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Biochem J. 2018 Jun 6;475(11):1885-1907. doi: 10.1042/BCJ20180257.

A phosphatidic acid-binding protein is important for lipid homeostasis and adaptation to anaerobic biofilm conditions in Pseudomonas aeruginosa.

Author information

1
Structure and Function of Proteins, Helmholtz Centre for Infection Research, Inhoffenstraße 7, D-38124 Braunschweig, Germany.
2
Institute of Microbiology, Technische Universität Braunschweig, Spielmannstraße 7, D-38106 Braunschweig, Germany.
3
Department of Microbial Biology, Ruhr University Bochum, D-44801 Bochum, Germany.
4
Cellular Proteome Research, Helmholtz Centre for Infection Research, Inhoffenstraße 7, D-38124 Braunschweig, Germany.
5
Institute of Microbiology, Technische Universität Braunschweig, Spielmannstraße 7, D-38106 Braunschweig, Germany j.moser@tu-bs.de.

Abstract

A quantitative Pseudomonas aeruginosa proteomics approach revealed increased abundance of the so-far uncharacterized protein PA3911 in anaerobic biofilms grown under conditions of the cystic fibrosis lung. Physiological relevance of ORF PA3911 was demonstrated, inter alia, using phenotype microarray experiments. The mutant strain showed increased susceptibility in the presence of antimicrobials (minocycline, nafcillin, oxacillin, chloramphenicol and thiamphenicol), enhanced twitching motility and significantly impaired biofilm formation. PA3911 is a soluble, cytoplasmic protein in P. aeruginosa In protein-lipid overlay experiments, purified PA3911 bound specifically to phosphatidic acid (PA), the central hub of phospholipid metabolism. Structure-guided site-directed mutagenesis was used to explore the proposed ligand-binding cavity of PA3911. Protein variants of Leu56, Leu58, Val69 and Leu114 were shown to impair PA interaction. A comparative shotgun lipidomics approach demonstrated a multifaceted response of P. aeruginosa to anaerobic conditions at the lipid head group and fatty acid level. Lipid homeostasis in the PA3911 mutant strain was imbalanced with respect to lysophosphatidylcholine, phosphatidylcholine and diacylglycerol under anaerobic and/or aerobic conditions. The impact of the newly identified PA-binding protein on lipid homeostasis and the related macroscopic phenotypes of P. aeruginosa are discussed.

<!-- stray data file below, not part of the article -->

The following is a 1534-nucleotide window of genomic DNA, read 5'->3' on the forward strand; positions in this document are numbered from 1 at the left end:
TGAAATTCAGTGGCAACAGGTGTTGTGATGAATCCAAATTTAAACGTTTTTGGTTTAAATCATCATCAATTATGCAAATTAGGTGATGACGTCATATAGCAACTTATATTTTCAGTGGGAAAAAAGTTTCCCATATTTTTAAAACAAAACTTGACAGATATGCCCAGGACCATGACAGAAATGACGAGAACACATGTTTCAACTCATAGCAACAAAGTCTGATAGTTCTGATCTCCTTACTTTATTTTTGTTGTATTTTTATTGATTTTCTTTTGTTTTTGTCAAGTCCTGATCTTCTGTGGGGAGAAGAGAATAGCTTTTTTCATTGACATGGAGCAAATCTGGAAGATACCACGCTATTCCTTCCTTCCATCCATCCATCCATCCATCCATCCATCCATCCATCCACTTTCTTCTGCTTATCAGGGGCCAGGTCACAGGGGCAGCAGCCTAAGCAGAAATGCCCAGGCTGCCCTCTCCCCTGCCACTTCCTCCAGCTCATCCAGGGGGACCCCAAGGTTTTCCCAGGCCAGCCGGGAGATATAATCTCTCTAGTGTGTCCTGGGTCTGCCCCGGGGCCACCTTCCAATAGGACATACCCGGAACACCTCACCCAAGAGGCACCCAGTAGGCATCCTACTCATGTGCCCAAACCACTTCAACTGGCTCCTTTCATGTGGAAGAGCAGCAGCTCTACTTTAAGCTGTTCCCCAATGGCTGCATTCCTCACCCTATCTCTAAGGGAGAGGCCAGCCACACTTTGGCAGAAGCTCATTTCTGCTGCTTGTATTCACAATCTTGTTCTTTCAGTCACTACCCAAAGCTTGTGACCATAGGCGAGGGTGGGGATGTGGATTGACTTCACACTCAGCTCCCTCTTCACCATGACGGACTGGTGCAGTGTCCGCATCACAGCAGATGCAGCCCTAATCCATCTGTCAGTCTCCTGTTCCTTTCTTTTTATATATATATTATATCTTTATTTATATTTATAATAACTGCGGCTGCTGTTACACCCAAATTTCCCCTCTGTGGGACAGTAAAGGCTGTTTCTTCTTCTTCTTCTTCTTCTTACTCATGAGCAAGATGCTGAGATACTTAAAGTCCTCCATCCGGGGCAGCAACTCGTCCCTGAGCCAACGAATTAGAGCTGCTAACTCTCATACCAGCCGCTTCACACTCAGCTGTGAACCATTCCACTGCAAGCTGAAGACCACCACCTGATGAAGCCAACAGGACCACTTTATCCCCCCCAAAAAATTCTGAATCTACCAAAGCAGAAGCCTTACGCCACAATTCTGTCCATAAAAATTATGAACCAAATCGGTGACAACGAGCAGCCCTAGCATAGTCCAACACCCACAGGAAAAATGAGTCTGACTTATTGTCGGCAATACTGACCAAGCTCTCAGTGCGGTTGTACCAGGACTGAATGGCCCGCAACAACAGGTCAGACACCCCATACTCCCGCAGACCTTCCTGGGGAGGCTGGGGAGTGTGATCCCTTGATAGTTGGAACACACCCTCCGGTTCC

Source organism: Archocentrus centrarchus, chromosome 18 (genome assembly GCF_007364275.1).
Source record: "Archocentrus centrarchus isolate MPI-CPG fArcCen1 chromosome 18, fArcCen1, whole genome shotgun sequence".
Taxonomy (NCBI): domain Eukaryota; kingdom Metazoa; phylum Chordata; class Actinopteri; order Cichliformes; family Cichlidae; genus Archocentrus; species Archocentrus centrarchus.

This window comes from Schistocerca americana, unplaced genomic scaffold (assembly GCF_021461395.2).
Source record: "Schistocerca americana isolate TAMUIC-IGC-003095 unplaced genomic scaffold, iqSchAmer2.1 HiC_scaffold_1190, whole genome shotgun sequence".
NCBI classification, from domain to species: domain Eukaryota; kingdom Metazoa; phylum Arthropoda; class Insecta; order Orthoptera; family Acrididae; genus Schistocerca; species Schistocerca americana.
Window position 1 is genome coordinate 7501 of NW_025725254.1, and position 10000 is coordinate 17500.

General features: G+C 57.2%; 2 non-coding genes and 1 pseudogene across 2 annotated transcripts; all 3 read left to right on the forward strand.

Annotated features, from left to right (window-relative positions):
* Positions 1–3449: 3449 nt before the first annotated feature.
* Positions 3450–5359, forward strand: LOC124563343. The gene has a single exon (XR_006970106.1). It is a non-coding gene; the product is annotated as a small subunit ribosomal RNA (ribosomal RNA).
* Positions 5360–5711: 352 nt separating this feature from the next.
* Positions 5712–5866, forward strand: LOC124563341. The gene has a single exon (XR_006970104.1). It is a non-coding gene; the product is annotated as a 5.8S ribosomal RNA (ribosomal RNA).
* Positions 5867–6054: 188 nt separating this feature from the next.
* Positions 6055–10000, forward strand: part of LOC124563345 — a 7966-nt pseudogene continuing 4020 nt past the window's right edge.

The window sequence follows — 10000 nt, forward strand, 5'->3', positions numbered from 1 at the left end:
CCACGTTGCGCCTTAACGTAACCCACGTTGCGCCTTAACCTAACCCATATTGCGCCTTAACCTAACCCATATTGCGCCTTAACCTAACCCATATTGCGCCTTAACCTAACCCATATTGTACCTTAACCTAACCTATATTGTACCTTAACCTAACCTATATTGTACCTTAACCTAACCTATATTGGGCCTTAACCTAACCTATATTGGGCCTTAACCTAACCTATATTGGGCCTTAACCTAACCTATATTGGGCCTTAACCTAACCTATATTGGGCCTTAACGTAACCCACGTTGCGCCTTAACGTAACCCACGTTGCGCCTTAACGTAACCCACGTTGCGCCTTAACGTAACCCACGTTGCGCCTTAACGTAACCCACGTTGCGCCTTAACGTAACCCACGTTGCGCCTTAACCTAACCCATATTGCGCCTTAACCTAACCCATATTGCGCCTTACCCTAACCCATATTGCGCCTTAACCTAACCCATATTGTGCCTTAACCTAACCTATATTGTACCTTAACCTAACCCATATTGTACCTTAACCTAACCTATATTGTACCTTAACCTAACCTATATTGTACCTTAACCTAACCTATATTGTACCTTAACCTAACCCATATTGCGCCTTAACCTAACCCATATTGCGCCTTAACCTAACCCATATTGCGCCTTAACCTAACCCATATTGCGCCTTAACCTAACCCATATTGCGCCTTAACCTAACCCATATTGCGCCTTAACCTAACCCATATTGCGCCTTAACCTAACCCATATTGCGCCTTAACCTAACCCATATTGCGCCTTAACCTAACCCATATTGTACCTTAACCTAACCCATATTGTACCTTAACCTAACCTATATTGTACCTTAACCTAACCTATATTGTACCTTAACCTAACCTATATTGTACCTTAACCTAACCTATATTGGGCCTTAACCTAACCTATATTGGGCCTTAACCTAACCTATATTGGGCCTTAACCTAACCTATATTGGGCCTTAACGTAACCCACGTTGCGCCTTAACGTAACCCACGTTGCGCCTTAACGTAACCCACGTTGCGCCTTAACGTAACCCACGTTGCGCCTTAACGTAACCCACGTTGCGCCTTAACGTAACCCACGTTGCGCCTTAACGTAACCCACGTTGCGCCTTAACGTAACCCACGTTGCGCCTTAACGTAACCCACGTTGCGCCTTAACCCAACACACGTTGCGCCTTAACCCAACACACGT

KEYWORDS:

Pseudomonas aeruginosa; lipid-binding protein; lipidomics; site-directed mutagenesis

PMID:
29717024
DOI:
10.1042/BCJ20180257

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